IRELAND - The National Pensions Reserve Fund (NPRF) saw a negative return in the first quarter of 2008 of -10.5%, which has wiped €1.8bn from its value.

Latest figures showed the fund's value at the end of March was €19.4bn, down from €21.2bn at the end of December, which the NPRF attributed to an "extremely challenging quarter for investment management everywhere as markets felt the impact of the sub-prime crisis in the US".

However, the NPRF pointed out while it had achieved a negative return of -10.5%, the FTSE Eurobloc index fell 16% by the end of the first quarter, while the S&P 500 dropped 16.5% in euro-denominated terms.

In addition, the fund claimed despite the "poor performance during the quarter" it has "recovered somewhat since end of March" with gains of 4.5% in April, and highlighted despite the fall it is still showing a positive return of 4.2%, on an annualised basis, between its inception in 2001 until the end of March 2008.

The NPRF has also released full figures for the 2007 calendar year, which reveal the Irish government's pension reserve fund achieved a positive return of 3.3% over the 12 months, as returns were driven mainly by equity investments despite the "extreme volatility" in the second half of the year.

The figures showed the fund's commodities investments also performed strongly in 2007, while returns from its bond allocation were "broadly flat", although it highlighted performance was "assisted" by its policy of hedging 50% of its foreign currency exposure, helping to limit the "negative impact of euro strength on non-euro denominated returns.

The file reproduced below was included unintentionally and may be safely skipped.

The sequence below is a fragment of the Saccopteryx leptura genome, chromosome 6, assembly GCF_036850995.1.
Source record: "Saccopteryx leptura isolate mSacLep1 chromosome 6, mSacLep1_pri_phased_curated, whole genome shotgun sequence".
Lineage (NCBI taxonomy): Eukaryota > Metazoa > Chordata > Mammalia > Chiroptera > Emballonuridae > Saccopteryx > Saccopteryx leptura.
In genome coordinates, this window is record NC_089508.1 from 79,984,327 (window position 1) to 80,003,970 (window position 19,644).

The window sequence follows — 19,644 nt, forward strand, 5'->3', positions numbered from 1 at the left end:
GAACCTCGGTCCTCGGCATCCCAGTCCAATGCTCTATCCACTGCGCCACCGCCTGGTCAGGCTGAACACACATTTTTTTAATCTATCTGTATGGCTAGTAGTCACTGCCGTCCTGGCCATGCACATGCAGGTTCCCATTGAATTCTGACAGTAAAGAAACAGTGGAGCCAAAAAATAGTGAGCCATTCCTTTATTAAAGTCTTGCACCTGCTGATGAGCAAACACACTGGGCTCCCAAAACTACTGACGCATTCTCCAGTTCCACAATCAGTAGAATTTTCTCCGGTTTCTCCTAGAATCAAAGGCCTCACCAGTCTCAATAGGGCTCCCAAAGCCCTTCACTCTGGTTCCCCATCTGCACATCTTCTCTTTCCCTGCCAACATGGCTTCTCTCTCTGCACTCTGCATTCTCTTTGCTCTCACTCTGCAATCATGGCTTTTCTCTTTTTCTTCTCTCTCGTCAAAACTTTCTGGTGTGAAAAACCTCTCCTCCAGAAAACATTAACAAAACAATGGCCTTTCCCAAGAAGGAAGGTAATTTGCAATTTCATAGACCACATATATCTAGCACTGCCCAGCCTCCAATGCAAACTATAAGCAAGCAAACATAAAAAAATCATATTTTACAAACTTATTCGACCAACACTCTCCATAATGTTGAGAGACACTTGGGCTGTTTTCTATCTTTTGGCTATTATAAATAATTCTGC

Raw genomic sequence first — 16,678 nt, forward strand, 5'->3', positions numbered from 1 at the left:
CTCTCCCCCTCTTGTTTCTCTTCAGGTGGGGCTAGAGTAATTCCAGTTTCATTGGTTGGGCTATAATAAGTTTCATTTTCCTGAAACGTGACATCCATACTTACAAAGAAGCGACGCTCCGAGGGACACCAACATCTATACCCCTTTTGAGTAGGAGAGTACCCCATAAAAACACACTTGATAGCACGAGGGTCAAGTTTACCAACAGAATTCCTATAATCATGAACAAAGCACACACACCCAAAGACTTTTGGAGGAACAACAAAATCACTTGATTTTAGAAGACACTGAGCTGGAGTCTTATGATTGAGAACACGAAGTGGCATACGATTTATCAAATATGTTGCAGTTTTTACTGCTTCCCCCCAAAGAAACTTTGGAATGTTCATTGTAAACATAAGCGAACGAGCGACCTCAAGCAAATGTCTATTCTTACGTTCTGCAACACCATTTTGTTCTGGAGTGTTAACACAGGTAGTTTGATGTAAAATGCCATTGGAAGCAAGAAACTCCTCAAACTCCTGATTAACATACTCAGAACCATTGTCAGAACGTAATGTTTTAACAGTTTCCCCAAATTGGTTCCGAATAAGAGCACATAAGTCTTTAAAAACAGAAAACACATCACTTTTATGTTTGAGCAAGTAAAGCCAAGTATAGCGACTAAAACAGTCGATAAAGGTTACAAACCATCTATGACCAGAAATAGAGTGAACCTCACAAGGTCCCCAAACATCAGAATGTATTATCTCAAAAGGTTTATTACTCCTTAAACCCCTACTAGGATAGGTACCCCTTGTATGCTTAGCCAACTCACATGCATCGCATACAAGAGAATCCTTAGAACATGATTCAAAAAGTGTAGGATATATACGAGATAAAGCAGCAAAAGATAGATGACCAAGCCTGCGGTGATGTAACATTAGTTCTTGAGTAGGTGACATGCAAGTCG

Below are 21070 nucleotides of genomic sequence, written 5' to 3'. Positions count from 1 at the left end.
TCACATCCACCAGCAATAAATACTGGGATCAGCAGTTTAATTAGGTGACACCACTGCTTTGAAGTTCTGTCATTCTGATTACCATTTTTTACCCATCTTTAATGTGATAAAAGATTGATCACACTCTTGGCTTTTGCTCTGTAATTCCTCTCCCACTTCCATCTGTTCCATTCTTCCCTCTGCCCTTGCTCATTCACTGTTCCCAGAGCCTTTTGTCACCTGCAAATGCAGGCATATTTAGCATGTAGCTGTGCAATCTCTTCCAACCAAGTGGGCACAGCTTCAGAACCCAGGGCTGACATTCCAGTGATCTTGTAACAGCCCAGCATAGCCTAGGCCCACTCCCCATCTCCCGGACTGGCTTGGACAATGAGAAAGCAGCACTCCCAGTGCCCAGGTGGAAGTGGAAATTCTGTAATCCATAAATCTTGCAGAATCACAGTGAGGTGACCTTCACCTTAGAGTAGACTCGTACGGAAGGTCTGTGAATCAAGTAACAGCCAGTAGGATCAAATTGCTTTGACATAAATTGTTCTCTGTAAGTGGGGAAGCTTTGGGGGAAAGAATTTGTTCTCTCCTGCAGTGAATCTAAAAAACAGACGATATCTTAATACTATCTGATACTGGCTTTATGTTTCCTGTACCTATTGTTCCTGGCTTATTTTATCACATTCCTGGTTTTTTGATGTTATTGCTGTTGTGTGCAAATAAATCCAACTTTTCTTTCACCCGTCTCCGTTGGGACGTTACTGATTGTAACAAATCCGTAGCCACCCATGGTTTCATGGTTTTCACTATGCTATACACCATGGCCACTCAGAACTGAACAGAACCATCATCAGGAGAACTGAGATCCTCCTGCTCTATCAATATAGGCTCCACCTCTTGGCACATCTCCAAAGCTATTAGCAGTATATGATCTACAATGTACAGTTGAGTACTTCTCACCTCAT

Ireland established the NPRF in 2001 in order to meet as much as possible of the cost of social welfare and public service pensions to be paid between 2025 and 2055, and the figures showed since it began the fund has earned a total of €3.8bn above the initial government contribution.

However, Brian Cowen, the Irish finance minister, last month confirmed public sector pension liabilities in Ireland had reached €75bn, and admitted while long-term investment could lead to short-term volatility, he said at the time there were no plans to increase the contributions to the scheme which is currently 1% of GNP. (See earlier IPE story: Irish public sector pensions hit €75bn)

The NPRF stated in its results it is required by statute to secure the "optimal total financial return" for investments, subject to acceptable risk levels, so "consistent with this remit" it emphasised its asset allocation strategy is based on the expectation "equities and equity-like assets" will outperform bonds over the long-term.

But it added: "As equities are inherently more volatile than bonds, this strategy will inevitably lead to performance swings over short time periods."

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